A plea for device agnostic web development Part 1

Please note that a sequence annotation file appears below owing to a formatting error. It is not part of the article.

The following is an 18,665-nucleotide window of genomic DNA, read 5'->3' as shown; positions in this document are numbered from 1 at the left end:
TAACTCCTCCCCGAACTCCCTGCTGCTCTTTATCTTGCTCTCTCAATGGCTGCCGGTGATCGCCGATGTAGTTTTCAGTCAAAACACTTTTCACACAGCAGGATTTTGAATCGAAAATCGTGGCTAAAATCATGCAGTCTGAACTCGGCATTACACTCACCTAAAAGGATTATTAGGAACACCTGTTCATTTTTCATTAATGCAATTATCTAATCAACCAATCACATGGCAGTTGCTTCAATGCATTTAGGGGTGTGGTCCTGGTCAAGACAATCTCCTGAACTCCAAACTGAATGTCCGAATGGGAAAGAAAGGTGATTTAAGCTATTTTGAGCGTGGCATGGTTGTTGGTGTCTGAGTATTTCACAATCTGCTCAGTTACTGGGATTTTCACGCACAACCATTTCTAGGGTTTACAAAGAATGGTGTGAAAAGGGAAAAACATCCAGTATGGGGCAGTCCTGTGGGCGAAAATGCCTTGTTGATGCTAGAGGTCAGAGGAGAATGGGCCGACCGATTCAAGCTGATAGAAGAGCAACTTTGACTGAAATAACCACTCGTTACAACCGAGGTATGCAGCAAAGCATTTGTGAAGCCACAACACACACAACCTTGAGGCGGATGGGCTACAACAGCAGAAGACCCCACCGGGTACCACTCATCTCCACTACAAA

To quote Stephanie Rieger, who is an incredible contributor to the topic:“This is vitally important people, so listen up”Our industry has been aware of the stats and figures regarding mobile web traffic for quite some time now. The trends have been there, and talked about at great length, and yet it still feels like some people were almost taken by surprise at how much of a device shift is happening. Facebook and YouTube now routinely report mobile traffic of at least 30%. The statistical entities are all pointing to 2014/2015 being a point where mobile traffic will exceed desktop traffic.I’m here to talk about Responsive Design. It’s a concept that’s absolutely buzzing right now, and for a very good reason.It affects everyone from clients to planners to UXC’s and so forth, and for agencies to fully embrace this concept changes need to be made to how we work.Let’s start with the basics. This post is about two approaches to mobile web development from a very high level. Adaptive Design, and Responsive Design. They both share ideas, but function in slightly different ways. The simpler one is Adaptive Design, let’s start there.Adaptive DesignThe mindset of creating a separate platform with separate data for a ‘mobile’ site, while sometimes valid for good reasons, is often a way of avoiding the problem of mobile traffic and their different screen sizes. Adaptive Design is a development and design methodology that ultimately dictates that the same data drives different layouts.To clearly visualize this, go to http://www.isobar.com/Look at the site, and slowly make the browser window smaller. You’ll see that there are three very distinct layouts that are placed in effect at three specific screen sizes. I’ll wait here while you go play with the site.These aren’t arbitrary points, but correlate to an iPhone screen size, an iPad screen size and ultimately the last one is a desktop version.In geek speak, these are called breakpoints. It’s a fancy term for a major layout change. There are major and minor breakpoints, where minor breakpoints reflect small tweaks to accommodate the changes between, let’s say an iPhone 4 and a Galaxy S2, that have different screen sizes. Major breakpoints are fundamental shifts in layout.It’s an elegant way to approach the dilemma of weighing up complex designs versus mobile friendly content. It has flaws, however. Right now, one of the major problems is Android devices. Because the nature of Android OS means that any manufacturer can build a device using it, there really aren’t that many restrictions on device dimensions. This leads to a crazy ecosystem of screen sizes, which together with the increasing amount of tablets makes this approach potentially tedious in terms of constantly tweaking the breakpoints to gracefully make use of the screen real estate.Even though the mantra of ‘Mobile First’ might be relevant for 2011 and 2012, there’s really no guarantee that this is relevant in the future. Browsers exist in so many things right now, and even though there’s not a whole lot of people that use internet in their car screens or on their PSP’s or browse through their TV’s, there’s a definite chance that this will change moving forward.To truly walk the path of future-proofing web content, the ‘Mobile First‘ mantra should really become ‘Simplest Device First‘. And a step in that direction is Responsive Design.